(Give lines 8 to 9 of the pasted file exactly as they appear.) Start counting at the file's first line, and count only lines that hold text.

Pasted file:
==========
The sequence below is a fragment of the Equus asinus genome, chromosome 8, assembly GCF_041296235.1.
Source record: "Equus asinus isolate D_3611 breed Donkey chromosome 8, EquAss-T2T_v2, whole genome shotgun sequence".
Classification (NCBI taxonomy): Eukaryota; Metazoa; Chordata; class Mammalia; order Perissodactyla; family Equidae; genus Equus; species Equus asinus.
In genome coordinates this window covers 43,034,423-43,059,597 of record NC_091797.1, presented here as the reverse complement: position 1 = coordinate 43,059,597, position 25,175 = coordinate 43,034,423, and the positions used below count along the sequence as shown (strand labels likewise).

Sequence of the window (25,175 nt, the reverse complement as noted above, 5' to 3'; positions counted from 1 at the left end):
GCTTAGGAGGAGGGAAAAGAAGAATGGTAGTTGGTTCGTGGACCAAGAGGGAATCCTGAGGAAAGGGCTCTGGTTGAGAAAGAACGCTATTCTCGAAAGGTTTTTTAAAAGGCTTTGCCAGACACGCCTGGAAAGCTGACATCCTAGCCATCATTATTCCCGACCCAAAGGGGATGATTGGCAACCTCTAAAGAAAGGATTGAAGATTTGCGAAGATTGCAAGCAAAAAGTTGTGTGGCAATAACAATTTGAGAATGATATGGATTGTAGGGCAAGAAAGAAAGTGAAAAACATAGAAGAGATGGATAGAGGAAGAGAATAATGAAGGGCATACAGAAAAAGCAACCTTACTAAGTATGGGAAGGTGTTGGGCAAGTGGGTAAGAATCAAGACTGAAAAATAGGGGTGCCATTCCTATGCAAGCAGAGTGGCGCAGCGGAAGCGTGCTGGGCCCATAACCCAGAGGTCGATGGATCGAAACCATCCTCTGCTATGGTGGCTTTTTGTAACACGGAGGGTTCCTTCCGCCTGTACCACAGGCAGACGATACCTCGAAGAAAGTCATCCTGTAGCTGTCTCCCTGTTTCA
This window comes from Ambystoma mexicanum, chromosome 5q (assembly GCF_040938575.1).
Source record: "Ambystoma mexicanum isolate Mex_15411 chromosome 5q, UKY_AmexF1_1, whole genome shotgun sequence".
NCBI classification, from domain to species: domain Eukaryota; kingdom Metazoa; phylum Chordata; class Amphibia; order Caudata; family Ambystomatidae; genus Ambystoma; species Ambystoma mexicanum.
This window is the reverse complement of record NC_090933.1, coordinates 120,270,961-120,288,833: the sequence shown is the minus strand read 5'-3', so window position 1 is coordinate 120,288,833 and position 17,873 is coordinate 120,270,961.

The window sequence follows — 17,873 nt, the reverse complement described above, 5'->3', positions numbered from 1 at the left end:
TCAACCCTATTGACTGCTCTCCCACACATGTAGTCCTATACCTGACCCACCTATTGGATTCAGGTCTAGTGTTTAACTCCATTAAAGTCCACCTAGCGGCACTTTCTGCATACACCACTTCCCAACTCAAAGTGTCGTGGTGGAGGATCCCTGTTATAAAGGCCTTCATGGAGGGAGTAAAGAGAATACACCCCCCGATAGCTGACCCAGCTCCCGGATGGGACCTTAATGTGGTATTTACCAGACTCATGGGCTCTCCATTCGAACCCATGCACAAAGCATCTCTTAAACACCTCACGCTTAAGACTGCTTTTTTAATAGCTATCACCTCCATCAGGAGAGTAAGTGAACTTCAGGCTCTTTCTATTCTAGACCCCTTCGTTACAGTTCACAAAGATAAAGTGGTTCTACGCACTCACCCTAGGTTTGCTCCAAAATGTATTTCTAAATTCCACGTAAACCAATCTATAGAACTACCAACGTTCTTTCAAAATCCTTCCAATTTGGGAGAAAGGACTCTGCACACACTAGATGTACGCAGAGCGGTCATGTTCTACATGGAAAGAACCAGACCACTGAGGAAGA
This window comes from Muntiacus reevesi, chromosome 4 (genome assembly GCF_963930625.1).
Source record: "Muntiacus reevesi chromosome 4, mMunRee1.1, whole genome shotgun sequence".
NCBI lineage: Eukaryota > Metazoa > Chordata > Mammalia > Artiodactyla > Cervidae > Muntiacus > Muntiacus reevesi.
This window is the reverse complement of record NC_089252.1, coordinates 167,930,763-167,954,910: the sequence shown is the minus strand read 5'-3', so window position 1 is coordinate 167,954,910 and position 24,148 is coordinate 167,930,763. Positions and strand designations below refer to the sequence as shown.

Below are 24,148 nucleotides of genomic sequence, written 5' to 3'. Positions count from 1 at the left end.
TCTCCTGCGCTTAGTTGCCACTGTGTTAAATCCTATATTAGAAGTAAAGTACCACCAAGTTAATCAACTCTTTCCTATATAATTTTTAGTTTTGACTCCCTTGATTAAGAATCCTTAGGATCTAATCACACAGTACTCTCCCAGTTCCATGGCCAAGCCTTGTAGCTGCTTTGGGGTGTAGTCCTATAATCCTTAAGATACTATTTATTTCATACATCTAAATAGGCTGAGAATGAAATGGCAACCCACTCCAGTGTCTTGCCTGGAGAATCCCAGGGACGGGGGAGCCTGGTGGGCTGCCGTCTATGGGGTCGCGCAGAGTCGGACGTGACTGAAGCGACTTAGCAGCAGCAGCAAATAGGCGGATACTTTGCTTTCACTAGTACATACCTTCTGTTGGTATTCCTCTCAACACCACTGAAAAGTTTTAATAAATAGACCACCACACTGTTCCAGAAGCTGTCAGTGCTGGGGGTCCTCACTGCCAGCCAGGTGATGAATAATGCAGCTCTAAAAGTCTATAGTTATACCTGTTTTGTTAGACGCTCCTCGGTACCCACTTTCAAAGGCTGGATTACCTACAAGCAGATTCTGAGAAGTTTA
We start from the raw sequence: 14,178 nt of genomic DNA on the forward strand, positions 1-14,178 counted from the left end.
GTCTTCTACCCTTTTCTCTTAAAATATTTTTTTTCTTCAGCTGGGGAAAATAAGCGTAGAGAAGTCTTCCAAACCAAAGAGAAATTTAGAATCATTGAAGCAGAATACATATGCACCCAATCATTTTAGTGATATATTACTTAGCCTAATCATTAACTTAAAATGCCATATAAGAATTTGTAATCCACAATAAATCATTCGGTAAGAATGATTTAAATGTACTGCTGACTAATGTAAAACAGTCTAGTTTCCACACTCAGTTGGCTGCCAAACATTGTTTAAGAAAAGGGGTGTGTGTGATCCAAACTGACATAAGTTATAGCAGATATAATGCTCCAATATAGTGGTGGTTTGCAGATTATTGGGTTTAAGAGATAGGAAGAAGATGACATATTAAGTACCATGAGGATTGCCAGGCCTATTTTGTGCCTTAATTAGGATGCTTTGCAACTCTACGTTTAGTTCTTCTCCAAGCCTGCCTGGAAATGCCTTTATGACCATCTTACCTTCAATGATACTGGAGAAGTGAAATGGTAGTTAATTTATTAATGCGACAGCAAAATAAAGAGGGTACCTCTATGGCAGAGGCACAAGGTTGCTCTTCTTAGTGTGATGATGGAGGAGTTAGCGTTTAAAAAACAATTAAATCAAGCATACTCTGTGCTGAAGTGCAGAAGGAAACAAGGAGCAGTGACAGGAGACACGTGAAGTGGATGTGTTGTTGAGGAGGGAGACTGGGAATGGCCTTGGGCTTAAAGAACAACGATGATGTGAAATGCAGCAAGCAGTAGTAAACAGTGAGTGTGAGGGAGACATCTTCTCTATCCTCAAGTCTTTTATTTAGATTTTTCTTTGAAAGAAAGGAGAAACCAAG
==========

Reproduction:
Source record: "Ambystoma mexicanum isolate Mex_15411 chromosome 5q, UKY_AmexF1_1, whole genome shotgun sequence".
NCBI classification, from domain to species: domain Eukaryota; kingdom Metazoa; phylum Chordata; class Amphibia; order Caudata; family Ambystomatidae; genus Ambystoma; species Ambystoma mexicanum.